Our Lead today comes from a Blog. And, we’re commenting on the regulatory front.
AT&T has withdrawn its application to merge with T-Mobile. That’s big news in the regulatory world. But, it also may have political implications for the Administration of President Barack Obama.
Following the Federal Communications Commission’s decision to send the $39-billion proposed merger of AT&T and T-Mobile USA to an administrative hearing on Tuesday, AT&T has withdrawn its official application to combine its spectrum with T-Mobile’s.
Source: Stacey Higginbotham, “AT&T backs off the T-Mobile fight,” GIGAOM.COM
Higginbotham notes further in her post: “[t]he company also said that it will take a $4-billion charge against earnings should the deal fall through.”
The deal could be dead. As noted by Seth Weintraub (quote):
But, AT&T has taken a $4B pre-tax charge in recognition that the deal isn’t likely to be going through and they are likely going to have to pay T-Mobile for the effort as part of the original merger agreement. That means the deal is pretty much over, at least in the eyes of AT&T’s own accountants.
Source: Seth Weintraub, “AT&T-T-Mobile Merger looks to be over, companies pursuing a tactical workout,” 9TO5MAC.COM
Justice Department Suit Continues
The U. S. Department of Justice filed an antitrust suit to block the merger.
As Higginbotham has written further in her post (quote):
AT&T still plans to fight the antitrust case that the Department of Justice has filed and has not said it plans to walk away from its deal just yet, but it clearly has realized that the forces arrayed against this combination will be hard to quell. As I noted on Tuesday, unless AT&T or T-Mobile pull the plug between now and then, the next big date should be the Department of Justice lawsuit hearing in February.
The administrative phase of this matter before the FCC has concluded. It could be reopened later.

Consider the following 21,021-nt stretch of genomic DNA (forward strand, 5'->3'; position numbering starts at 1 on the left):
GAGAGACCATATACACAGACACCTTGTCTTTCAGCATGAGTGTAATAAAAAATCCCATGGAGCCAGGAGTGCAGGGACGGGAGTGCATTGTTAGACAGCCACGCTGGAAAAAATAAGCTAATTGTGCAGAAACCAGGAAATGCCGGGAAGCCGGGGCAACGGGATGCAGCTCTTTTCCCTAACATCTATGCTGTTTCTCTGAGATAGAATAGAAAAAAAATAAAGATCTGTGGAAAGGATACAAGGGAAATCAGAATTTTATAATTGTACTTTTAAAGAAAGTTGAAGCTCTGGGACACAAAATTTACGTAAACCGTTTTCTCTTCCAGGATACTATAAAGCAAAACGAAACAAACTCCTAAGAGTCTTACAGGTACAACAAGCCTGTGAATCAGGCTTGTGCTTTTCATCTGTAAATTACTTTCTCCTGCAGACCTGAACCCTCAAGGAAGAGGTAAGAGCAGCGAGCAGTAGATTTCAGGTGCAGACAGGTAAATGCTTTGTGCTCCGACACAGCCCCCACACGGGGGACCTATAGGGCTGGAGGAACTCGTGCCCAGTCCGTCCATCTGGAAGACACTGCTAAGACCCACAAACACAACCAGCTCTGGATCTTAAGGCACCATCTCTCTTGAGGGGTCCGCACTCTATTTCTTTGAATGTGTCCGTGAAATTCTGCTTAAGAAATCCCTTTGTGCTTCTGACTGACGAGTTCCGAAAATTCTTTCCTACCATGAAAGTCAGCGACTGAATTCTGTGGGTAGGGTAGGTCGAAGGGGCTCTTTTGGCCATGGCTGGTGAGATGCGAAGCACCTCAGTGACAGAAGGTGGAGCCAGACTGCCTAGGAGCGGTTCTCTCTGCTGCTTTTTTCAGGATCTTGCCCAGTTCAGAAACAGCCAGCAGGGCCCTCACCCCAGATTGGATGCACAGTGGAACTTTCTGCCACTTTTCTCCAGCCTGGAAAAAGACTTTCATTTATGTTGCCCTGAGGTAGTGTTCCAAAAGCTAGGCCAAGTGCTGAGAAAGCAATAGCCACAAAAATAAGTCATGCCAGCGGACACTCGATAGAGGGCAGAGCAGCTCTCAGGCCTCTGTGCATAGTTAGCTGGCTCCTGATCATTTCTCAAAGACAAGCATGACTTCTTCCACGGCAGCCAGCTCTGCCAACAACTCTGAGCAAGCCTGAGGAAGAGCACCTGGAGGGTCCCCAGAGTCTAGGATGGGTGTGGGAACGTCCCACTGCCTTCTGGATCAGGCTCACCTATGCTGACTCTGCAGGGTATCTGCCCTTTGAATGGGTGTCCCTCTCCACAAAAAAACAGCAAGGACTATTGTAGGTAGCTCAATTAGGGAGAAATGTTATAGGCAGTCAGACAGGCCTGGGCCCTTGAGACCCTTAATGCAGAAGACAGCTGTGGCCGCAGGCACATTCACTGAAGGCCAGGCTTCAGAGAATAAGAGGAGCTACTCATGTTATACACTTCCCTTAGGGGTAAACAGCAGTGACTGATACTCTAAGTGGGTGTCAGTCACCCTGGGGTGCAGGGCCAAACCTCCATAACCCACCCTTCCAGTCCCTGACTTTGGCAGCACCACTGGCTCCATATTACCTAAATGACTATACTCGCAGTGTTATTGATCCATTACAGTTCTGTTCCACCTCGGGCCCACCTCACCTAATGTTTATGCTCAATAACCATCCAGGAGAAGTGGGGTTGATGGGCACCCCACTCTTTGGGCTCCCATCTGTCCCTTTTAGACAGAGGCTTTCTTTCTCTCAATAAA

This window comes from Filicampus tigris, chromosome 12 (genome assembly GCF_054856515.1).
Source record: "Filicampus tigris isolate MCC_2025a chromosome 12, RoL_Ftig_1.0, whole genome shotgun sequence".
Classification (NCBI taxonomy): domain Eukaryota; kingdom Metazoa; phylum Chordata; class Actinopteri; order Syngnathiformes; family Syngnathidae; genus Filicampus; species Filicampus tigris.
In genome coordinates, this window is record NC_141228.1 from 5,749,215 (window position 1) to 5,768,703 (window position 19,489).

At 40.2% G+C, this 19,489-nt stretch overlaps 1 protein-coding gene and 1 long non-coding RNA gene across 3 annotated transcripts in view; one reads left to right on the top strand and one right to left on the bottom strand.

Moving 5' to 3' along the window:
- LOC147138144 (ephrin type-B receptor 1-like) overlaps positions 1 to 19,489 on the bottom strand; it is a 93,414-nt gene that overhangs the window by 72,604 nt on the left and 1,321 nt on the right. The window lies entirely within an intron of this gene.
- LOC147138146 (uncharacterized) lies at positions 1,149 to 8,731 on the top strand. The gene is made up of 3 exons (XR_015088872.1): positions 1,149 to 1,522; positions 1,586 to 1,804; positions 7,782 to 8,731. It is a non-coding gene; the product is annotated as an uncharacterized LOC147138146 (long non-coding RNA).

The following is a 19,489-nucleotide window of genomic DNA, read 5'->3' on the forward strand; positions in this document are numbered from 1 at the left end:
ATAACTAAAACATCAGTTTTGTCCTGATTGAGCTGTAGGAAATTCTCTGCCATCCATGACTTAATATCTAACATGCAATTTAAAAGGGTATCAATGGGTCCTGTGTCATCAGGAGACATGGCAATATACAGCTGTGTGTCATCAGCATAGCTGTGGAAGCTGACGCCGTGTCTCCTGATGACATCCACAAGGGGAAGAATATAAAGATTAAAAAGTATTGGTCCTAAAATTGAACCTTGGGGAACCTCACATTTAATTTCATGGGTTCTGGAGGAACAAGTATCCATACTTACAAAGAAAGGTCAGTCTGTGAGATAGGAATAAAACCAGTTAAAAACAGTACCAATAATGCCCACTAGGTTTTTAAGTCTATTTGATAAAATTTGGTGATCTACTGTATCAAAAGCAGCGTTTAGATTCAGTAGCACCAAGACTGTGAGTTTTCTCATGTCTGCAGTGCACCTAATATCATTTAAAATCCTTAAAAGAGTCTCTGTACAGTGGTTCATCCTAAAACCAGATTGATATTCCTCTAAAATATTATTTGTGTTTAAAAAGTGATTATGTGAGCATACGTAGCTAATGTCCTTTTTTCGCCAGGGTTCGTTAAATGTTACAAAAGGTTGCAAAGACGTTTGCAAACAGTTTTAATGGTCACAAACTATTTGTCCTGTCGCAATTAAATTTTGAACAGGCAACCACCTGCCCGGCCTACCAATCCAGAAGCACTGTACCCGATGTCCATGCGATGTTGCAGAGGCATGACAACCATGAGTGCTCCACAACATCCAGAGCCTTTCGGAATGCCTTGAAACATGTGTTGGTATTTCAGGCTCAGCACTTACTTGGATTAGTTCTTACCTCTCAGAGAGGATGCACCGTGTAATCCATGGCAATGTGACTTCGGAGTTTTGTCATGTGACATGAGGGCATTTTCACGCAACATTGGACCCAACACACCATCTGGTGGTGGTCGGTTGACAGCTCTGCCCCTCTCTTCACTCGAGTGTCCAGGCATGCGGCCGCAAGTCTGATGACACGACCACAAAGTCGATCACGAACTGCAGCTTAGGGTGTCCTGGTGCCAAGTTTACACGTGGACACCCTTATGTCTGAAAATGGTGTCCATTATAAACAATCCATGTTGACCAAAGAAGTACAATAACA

The immediate beneficiary of the withdrawal of the merger approval application apparently is Verizon. Kevin Fitchard argues (quote):
Of all the possible outcomes in the AT&T-Mo fallout, the FCC approving the merger with a laundry list of new regulations would have been the worst-case scenario for Verizon. It appears to have dodged a bullet.
The FCC could have required AT&T to divest spectrum and networks in numerous markets; FCC staffers had competitive concerns in 99 of the top 100 markets. It could have imposed deadlines for deployments and stricter requirements on the population and geographic areas those networks covered. It might even have dictated commercial terms on how it used that spectrum, spelling out the terms of data roaming agreements and maybe even imposing restrictions on what AT&T could charge for data service. All of these would have been anathema to Verizon.
Why? Because whatever restrictions and stipulations AT&T is forced to abide by if this merger goes through would return to haunt Verizon down the road. Verizon may be sitting pretty on a big fat LTE network today, but it readily admits it must go back to the market for more spectrum at some point.
Source: Kevin Fitchard, “Why Verizon needs AT&T-Mo to just disappear,” GIGAOM.COM
Possible Political Implications
MJB’s take is that continuance of the Justice Department’s antitrust suit could have some political implications for the Obama Administration.
If AT&T prevails in the litigation, or if the suit is settled, AT&T can reboot the process and file another merger approval application with the FCC. A settlement of the suit probably would require the approval of Eric Holder, the Attorney General, who is one of the top Obama Administration cabinet officials and political appointees who is close to the President.
It can be expected that the handling of the litigation, particularly if the Justice Department loses, or the resolution of the case by a settlement, will make Holder a political target for criticism by the GOP and close scrutiny by Congressional committees in the GOP controlled House of Representatives.
That would not be good news for the President in an election year.
On the Sidebar, under MJB News VIDEOS, we have uploaded a C-SPAN VIDEO from The Communicators segment, hosted by Peter Slen, on 09-18-2011, in which a panel discussed the implications of the AT&T/Mo merger.
The VIDEO is on C-SPAN’s YouTube Channel, and is described as follows (quote);
On The Communicators, Vonya McCann, senior vice president for government affairs at Sprint Nextel, and Larry Cohen, president of the Communications Workers of America, discuss the proposed merger of AT&T and T-Mobile. The guests will discuss the merger’s impact on the wireless industry, on jobs in the U.S. and on prices consumers pay for wireless service
Source: C-SPAN YOUTUBE CHANNEL